These points bring this discussion back to the ideas put forth by Pat Roberson and other evangelicals who claim Haiti used “devil worship” to win their freedom. What exactly was evil about the efforts of the Haitians? Surely the pro-military, pro-gun, red-blooded white American evangelical is not suggesting that the Haitians had no right to defend themselves against the oppression of the French. Because to suggest that, means that all of the violence begat by the US over the last two centuries would also be a sign of evil. No, what Pat Roberson is suggesting is that the ceremony at Bois Caïman signifies a departure by Africans from the Christian God for whom they had lost faith. Further, what this suggests is that in terms of justice for African people the Christian God is impotent and unwilling to lend any divine aid.
However, there may be something even deeper to this discussion. To explain, Haitians appealed to the Loa to intervene on their behalf against a foe that was greedy, cruel, and vicious to African people. This notion places Christianity itself within the realm of black magic more than anything the Lao did on behalf of the Haitian people. Christians were the more powerful force and they used their religious beliefs to pacify and subdue the spirit of the Haitian people (and any other peoples they enslaved). When pacification did not work, Christian ministers and governors resorted to torture and murder to defeat the Haitians. It is therefore, more prudent to suggest that Christians themselves used a type of black magic in their efforts to subjugate and control African people.
This form of black magic came in a Christian package. It was delivered from white hands and carried the same symbols as other forms of Christian expression – Jesus, the Cross, sacrifice and the holy sacrament – but is centered on slavery and subjugation as a form of spiritual maintenance and worship. This is not the same Christianity practiced by Martin Luther King, a revolutionary religious weapon of the downtrodden; this Christianity is empowered through misery, fear and hate. This also is very different from the Christianity taught by the Christ figure of the New Testament but more closely resembles the Christianity practices during the Crusades and the Spanish Inquisition.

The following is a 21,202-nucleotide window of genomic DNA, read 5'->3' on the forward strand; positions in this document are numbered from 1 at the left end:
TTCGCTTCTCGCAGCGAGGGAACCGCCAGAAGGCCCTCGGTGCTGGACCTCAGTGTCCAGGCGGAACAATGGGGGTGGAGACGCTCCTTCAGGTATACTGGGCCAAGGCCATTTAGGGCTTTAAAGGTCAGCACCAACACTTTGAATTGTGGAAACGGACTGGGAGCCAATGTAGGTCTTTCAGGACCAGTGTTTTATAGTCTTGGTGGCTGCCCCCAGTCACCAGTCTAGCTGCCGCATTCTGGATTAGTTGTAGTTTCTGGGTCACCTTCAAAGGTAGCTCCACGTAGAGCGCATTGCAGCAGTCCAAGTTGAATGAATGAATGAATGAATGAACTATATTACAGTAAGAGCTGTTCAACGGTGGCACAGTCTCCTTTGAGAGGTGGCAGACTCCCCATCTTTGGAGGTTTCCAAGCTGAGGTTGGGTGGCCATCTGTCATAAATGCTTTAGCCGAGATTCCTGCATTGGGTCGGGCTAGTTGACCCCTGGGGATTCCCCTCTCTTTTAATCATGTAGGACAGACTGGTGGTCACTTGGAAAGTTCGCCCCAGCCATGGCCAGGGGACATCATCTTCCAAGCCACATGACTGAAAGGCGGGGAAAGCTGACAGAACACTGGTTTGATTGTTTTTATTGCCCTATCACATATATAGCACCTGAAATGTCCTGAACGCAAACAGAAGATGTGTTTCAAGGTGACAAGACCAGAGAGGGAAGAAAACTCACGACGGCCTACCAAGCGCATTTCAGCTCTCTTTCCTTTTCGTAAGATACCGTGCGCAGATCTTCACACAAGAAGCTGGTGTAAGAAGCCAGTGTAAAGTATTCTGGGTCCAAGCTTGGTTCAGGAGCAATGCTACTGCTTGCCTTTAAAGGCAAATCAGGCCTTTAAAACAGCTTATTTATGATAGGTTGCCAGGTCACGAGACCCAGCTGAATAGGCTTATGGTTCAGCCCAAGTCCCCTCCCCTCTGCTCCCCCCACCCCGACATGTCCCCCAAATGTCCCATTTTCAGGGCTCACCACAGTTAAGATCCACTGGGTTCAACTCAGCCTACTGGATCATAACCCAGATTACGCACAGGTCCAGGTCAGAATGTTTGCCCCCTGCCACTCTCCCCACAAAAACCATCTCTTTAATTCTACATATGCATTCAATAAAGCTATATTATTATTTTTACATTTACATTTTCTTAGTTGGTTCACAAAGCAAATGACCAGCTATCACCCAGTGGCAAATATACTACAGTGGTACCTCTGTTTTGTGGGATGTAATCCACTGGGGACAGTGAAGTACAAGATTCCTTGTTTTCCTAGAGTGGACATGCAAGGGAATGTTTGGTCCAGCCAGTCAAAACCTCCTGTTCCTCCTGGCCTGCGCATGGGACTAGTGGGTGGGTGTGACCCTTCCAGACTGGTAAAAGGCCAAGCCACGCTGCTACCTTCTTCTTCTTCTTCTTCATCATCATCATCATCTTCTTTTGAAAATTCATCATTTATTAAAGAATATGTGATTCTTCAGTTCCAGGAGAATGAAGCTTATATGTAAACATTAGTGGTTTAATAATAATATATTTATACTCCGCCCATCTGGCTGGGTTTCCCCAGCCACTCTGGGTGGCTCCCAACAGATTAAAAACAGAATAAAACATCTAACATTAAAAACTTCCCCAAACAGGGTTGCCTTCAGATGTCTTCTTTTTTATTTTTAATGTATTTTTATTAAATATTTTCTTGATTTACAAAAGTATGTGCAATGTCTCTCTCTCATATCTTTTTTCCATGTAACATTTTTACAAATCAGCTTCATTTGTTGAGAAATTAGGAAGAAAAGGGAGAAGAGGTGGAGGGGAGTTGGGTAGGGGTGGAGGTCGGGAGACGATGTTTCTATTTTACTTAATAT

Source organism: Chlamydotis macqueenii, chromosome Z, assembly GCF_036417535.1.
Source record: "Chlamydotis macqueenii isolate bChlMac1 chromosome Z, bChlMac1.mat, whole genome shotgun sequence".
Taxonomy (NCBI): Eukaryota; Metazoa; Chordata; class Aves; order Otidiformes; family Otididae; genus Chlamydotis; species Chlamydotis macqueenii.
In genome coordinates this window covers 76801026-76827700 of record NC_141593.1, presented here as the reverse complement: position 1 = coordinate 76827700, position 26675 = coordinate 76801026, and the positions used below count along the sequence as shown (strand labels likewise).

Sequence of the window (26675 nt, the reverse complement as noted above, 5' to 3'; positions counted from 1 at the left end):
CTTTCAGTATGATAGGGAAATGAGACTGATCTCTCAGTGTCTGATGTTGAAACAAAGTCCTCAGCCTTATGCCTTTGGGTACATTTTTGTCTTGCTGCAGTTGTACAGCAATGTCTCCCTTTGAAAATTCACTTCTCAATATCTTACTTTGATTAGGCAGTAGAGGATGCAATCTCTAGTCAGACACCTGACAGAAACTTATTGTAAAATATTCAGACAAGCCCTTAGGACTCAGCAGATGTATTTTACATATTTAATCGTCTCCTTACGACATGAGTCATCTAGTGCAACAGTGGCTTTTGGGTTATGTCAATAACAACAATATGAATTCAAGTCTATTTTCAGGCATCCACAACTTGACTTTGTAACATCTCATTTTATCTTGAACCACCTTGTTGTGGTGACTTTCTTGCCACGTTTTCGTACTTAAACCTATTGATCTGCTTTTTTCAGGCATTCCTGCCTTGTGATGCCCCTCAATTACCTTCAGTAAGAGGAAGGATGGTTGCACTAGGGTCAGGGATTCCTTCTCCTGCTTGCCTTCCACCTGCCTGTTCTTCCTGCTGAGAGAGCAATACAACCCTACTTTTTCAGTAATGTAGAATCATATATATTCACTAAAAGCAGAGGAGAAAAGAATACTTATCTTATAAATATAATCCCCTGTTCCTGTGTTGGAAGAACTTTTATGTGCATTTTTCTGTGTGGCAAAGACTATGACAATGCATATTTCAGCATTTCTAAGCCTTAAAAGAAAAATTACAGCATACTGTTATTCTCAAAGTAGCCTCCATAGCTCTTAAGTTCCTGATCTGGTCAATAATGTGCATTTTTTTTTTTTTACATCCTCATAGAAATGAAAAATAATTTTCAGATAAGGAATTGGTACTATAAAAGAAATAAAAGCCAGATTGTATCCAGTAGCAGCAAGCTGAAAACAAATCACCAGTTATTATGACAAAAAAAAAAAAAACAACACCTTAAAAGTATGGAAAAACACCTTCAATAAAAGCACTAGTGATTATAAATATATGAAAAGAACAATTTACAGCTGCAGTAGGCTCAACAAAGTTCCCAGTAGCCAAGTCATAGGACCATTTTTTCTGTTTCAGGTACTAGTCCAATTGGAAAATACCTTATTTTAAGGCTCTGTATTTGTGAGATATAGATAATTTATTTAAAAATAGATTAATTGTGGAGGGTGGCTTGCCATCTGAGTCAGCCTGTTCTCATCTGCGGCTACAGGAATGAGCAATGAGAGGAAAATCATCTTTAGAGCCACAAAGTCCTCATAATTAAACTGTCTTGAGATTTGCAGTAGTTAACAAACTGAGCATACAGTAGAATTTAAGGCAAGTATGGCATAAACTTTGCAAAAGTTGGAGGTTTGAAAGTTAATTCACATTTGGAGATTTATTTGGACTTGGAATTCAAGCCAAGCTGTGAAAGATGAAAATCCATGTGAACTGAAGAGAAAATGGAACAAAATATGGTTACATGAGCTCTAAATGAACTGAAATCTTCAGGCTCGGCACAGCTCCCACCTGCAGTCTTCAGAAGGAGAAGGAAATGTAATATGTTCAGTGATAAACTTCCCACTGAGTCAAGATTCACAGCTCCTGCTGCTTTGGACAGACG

In summation, in the Haitian Voodoo Pantheon of Loa Dutty Boukman holds a place of honor. He is not a villain or a devil worshiper. He is one that stood up and fought insurmountable odds that lead the way towards the freedom of a people. In Haiti, he is essentially, a Saint: Baron Samedi (Zombi), whose life is honored throughout Haiti. In his place of honor it becomes clear that perspective – or better yet, worldview – provides the essential meaning of the Haitian Revolution. For Christians (and the whole Western world), Haiti and her people are poor, primitive, diseased, lost and demonic; but for the Haitian people they themselves are strong, free and have the agency to define their own destiny.
 Karen McCarthy Brown. "Putting the Egg Back into the Chicken." Journal of the American Academy of Religion 62, no. 4 (1994): 1182. This is from the Haitian perspective. Europeans felt it was because of devil worship.
 Ibid., 1182. Further, it is said that white magic is more centered around the energies (spirits) brought from Africa.
 Nation of Islam theology essentially turned white supremacy on its head and worked to demonstrate, through historically horrific acts, that White Christians were devilish, not black people.
 Robert Farris Thompson. Flash of the Spirit: African & Afro-American Art & Philosophy. (New York: Vintage Books, 1984), 12-16. The “cool” is a governing characteristic for Yoruba culture and religion. For the Yoruba “coolness” is best described a calm seriousness or serious calmness. Essentially, speaks to the character of a person as well as the character of the gods. To quote Thompson: “Coolness, then, is a part of character, and character objectifies proper custom. To the degree that we live generously and discreetly, exhibiting grace under pressure, our appearance and our acts gradually assume virtual royal power.”
 William Ronald Jones. Is God a white racist?: A preamble to black theology. Beacon Press, 1973.